Hi, um, so I have a bra that fits really well until I lift my arms over my head or reach out or something like that, at which point a little breast tissue slips out and I get pit pudge. Should I get a different style bra or go up a cup size? Thanks
Honestly, it’s hard for me to say without seeing you in person exactly what you should do, but I think that trying a larger cup size is a great first step. Remember, you should try to swoop and scoop all of your breast tissue into the cup when you first put it on and it should stay quite nicely if it’s a good size. You may also want to try going down in the back size if the band is riding up when you lift your arms— I couldn’t quite tell if that was an issue for you, but I thought I’d mention it.
It’s always possible that a larger size won’t work and it’s a style issue, but I think starting with trying different sizes is your best first step. Good luck!
like i want u to tell someone who sewed a 32 piece garment based on their own titties that their handmade bra is too expensive for u because they want an average of $10 an hour for their sum total work i want to be there when that happens so i can see them stab u and bury u in scraps of italian lace
All lingerie (& clothing) is made by an individual w a sewing machine. ‘Handmade’ is really more a construction of the power of the person doing it— whether in someone’s apartment in Manhattan, an atelier in Paris or a factory in China, it’s all ‘by hand’. Some hands are just paid better than others.
Hello! I am still a little unsure of the basis of the confusion about how A+ functions or in what ways in will or won’t change the community here, but I can try to talk it through as best I can.
For the five years Autostraddle has existed, we’ve existed basically entirely on a reader-investment-based model. There’s some revenue from advertising, but not nearly enough to adequately compensate our five full-time staff members, four part-time staff members, and all of our contributing editors. The vast majority of the income that it takes to keep Autostraddle running has come from A-Camp, merchandise sales, affiliate sales or from donations in different forms — some people making small donations when they can on their own, some very generous people making large donations, some people coming together as a community during fundraising drives. So for people who are wondering why Autostraddle is offering A+ instead of using a donation-based model: that’s actually what we’ve already been doing, and to be honest, it’s really not working. Also, we’re only doing A-Camp once this year so we could focus more on the website, and we need a revenue stream to replace that second camp.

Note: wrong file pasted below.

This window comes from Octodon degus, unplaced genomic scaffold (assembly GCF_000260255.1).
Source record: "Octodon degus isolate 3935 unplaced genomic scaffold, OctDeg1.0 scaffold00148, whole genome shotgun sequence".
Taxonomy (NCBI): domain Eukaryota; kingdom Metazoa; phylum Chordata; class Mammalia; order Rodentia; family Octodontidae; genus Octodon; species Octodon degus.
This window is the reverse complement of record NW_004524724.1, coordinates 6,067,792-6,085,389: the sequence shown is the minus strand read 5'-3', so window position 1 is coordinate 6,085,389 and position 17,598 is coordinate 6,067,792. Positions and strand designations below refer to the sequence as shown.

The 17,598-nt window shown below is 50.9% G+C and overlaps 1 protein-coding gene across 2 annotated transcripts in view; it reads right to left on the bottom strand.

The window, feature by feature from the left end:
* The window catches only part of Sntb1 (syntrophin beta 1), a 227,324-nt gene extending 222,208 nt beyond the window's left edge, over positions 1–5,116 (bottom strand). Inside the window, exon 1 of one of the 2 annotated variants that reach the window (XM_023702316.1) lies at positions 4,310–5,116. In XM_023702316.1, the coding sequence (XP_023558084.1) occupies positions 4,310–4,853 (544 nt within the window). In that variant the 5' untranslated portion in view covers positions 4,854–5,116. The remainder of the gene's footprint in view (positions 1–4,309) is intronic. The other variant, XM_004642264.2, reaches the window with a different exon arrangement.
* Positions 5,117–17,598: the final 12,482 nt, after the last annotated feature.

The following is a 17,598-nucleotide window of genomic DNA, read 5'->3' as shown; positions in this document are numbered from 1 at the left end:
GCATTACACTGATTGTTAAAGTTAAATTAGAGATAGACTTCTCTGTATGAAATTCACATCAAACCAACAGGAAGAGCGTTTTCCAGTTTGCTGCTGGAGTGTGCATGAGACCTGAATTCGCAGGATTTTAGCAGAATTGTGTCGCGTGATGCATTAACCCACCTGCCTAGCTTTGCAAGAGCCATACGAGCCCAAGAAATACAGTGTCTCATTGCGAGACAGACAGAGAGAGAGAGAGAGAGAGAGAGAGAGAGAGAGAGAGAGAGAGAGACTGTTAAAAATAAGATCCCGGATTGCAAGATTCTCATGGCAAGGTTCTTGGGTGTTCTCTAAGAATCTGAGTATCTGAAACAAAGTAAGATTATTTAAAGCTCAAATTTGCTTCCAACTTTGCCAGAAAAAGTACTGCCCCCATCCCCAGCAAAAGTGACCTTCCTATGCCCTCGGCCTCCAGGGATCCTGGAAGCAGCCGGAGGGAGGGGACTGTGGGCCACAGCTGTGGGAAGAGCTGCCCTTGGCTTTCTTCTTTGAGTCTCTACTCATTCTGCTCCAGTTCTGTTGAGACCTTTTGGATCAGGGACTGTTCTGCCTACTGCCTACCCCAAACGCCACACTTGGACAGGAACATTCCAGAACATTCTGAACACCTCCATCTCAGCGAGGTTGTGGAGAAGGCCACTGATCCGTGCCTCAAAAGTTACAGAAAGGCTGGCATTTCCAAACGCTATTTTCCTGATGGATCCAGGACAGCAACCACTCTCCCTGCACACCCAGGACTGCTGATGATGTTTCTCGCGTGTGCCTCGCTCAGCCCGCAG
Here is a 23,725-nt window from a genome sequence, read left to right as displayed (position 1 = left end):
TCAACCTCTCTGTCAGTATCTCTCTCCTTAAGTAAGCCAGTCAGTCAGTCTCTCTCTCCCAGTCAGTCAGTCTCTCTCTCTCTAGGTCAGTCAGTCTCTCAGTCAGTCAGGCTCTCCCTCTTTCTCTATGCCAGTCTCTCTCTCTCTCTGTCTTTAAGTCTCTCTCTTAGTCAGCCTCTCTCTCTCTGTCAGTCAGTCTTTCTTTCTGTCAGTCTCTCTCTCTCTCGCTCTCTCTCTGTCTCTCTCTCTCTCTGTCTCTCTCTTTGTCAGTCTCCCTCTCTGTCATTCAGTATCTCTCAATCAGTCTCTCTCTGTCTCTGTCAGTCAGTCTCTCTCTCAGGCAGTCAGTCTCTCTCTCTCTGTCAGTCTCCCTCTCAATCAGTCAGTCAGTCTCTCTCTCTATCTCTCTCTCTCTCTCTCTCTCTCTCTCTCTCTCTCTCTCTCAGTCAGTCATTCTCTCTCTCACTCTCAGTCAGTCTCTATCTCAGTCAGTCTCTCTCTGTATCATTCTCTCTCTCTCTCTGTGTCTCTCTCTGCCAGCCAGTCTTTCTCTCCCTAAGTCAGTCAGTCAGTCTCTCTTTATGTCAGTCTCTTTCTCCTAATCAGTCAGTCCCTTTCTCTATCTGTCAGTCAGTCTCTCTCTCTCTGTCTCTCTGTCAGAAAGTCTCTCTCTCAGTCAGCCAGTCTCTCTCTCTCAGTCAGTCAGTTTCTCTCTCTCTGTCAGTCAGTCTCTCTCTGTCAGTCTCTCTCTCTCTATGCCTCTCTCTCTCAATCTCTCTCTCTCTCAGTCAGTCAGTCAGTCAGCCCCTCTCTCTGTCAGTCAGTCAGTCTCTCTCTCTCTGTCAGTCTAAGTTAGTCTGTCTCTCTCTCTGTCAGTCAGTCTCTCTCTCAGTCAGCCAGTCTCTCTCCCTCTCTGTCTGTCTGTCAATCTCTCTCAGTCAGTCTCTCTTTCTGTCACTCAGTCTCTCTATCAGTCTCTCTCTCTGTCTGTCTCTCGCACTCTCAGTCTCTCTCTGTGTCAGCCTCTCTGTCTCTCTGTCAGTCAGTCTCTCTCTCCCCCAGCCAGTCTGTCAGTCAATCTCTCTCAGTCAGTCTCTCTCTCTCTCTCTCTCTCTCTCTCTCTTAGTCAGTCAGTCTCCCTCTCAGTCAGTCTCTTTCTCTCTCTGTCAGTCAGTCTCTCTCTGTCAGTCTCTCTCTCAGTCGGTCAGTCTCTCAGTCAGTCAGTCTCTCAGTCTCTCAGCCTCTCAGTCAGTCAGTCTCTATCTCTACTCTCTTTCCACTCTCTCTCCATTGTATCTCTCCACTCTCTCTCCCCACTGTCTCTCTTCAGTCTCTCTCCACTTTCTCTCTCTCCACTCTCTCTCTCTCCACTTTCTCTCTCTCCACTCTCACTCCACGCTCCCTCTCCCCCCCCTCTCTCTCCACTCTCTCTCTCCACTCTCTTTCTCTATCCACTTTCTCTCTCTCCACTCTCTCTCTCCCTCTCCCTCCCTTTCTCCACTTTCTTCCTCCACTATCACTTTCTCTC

Yes, we’ve been pulling in more revenue and we’re proud that we’ve managed to become one of the few self-sustaining queer media outlets in the world. But we’re only self-sustaining because we keep our expenses very, very low. Right now I work 50-60 hours a week and make between $4 and $6 per hour. (So, less than minimum wage. That’s also before taxes, which are significant for writers who work online. We buy our own health insurance.) The individual contributing writers make much less than that, even though they also contribute very significant time, often on top of at least one day job. Generally speaking, we usually can’t afford to pay outside contributors at all, which severely limits which voices make it to readers; primarily, it’s those who can afford to write for free, a very limited and privileged set.
On a purely altruistic donation-based system, this is all we can afford, and it’s not sustainable. When we ran a donation drive last year to try to pay our writers a reasonable wage (in exchange for cookies and home-made thank you cards, even!) it didn’t even make its goal. We love our readers dearly and are deeply indebted to them in a thousand ways, but for several years the reality has been that we can’t rely upon readers for donations (although we are incredibly grateful for the many, many of you who do donate regularly)!
We designed this program intentionally and deliberately and after months of conversations with our readers about how they’d like to support AS. We looked at other programs and other plug-ins and this was the best solution that’d ensure Autostraddle.com stays the same for non-members and wouldn’t take up so much time from us that Autostraddle would suffer.
Possibly because the website has been doing well in terms of traffic and have had some exciting recognition from outside outlets, it may have created the impression that we’re raking in the ad dollars, but we’re not. And to make the $20k a month we need to maintain our current system, which underpays everybody on staff, we’re increasingly pushed to make compromises w/r/t the kind of advertising we can even accept and the hours we’re willing to work. Plus, the more revenue streams we add that involve anything besides simply writing content, the more paid support staff we require to ensure the maintenance of that revenue stream.
Contributing editors are now paid for posts — which we’re so excited about finally being able to offer! — but it’s not because we’ve started making significantly more money; it’s because we received money in December from a generous donationvestment and were so tired of not paying writers that we decided to put it towards paying those writers, crossing our fingers that we’d be able to keep doing so if the A+ launch went well.
In 2011, we made $31,000 in donations. In 2012, partially because of our fundraiser, we made $128,000 (virtually all of which went towards the redesign, cee’s yearly salary, the server, fulfilling the perks, and adjusting Alex and my’s salary, as the fundraiser promised. The rest went towards paying writers for Trans*Scribe, getting office equipment, and paying taxes) In 2013, we made about $9,000 in donations. So far this year we’ve gotten about $4,500. Unfortunately, high traffic and internet visibility don’t generate revenue. But they do make people less motivated to support us financially. If we continue to rely on donations, camp and merchandise, we will have to lay people off and/or shut down. Full stop. If we’re unable to meet our goal of 1,000 A+ members by the end of the year, that’s still what will probably happen.